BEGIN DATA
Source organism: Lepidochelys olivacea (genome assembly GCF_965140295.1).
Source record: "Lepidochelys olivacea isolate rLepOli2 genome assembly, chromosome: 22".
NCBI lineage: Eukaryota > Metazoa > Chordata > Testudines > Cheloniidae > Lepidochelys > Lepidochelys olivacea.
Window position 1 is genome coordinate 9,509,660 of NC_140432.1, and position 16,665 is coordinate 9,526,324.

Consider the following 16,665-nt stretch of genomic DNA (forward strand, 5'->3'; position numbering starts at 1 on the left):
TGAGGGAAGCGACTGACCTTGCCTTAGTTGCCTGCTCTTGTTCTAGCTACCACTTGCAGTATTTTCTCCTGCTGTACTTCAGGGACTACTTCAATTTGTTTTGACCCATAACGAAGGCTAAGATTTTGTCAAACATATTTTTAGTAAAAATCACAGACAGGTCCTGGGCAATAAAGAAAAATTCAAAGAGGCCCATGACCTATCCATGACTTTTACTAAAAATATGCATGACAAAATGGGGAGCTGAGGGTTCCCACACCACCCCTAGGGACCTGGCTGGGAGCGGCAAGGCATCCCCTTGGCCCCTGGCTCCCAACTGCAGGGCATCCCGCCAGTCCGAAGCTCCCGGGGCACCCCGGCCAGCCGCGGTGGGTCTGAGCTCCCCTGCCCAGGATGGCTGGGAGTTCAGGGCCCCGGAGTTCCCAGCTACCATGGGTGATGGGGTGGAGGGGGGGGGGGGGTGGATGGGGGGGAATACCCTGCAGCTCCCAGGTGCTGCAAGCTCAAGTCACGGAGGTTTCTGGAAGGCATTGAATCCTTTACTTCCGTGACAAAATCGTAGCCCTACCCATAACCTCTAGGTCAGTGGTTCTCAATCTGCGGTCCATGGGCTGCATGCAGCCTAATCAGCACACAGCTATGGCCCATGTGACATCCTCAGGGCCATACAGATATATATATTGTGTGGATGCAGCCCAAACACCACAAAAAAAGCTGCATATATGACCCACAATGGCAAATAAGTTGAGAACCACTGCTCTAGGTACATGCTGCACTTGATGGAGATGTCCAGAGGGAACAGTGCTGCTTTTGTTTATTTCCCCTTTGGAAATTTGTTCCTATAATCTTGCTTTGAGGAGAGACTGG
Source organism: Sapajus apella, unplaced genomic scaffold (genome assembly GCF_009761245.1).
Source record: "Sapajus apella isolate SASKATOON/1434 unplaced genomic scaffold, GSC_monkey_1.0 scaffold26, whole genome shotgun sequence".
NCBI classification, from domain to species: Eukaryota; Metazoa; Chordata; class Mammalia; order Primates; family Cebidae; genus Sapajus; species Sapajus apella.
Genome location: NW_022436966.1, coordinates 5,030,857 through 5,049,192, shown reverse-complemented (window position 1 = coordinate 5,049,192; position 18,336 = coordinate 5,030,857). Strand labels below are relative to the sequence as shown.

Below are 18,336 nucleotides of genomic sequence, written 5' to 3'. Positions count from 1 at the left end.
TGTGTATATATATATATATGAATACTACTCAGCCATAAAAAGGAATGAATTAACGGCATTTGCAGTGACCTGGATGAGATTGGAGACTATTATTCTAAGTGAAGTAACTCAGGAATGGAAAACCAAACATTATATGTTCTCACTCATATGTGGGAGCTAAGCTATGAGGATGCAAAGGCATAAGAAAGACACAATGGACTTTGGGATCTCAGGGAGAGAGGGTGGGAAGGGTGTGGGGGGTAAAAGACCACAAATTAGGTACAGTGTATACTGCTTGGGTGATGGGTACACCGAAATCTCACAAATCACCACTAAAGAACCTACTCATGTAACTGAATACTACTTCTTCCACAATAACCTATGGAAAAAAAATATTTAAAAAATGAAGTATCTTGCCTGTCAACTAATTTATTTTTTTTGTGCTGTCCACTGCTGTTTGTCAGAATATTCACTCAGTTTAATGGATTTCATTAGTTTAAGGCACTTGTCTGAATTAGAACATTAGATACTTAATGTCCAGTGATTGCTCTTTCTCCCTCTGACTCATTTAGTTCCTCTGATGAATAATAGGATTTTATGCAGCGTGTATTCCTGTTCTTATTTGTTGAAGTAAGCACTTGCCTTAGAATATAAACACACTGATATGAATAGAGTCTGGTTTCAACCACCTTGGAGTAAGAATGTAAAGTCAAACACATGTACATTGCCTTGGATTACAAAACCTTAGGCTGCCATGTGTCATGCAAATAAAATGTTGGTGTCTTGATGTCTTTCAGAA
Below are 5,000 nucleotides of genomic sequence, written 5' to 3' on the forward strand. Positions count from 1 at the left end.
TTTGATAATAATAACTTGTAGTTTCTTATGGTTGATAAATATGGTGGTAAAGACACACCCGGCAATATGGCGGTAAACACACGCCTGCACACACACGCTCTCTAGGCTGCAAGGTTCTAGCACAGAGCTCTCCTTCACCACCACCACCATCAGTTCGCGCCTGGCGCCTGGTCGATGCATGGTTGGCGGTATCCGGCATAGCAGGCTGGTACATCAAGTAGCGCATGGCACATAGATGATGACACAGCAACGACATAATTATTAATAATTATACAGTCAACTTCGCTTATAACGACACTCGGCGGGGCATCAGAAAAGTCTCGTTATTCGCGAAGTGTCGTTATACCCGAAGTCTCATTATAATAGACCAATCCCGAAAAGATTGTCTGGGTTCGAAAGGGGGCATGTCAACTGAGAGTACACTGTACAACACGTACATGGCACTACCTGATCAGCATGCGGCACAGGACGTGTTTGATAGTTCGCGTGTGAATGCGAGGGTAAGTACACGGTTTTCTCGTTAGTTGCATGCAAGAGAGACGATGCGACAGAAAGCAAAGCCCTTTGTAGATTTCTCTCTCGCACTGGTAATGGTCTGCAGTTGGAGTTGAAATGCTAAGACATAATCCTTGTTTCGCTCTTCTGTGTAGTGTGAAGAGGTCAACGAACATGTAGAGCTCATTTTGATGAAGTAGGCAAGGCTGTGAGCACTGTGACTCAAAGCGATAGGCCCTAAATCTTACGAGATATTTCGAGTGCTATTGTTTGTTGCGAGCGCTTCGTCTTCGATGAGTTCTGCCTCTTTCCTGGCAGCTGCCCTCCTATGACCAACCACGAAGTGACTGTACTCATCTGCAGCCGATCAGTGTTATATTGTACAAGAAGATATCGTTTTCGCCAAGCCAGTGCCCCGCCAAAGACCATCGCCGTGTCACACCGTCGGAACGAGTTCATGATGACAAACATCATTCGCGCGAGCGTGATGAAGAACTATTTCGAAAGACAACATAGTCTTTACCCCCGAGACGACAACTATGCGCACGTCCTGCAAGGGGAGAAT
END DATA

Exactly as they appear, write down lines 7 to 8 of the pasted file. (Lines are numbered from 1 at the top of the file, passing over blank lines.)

Source organism: Sapajus apella, unplaced genomic scaffold (genome assembly GCF_009761245.1).
Source record: "Sapajus apella isolate SASKATOON/1434 unplaced genomic scaffold, GSC_monkey_1.0 scaffold26, whole genome shotgun sequence".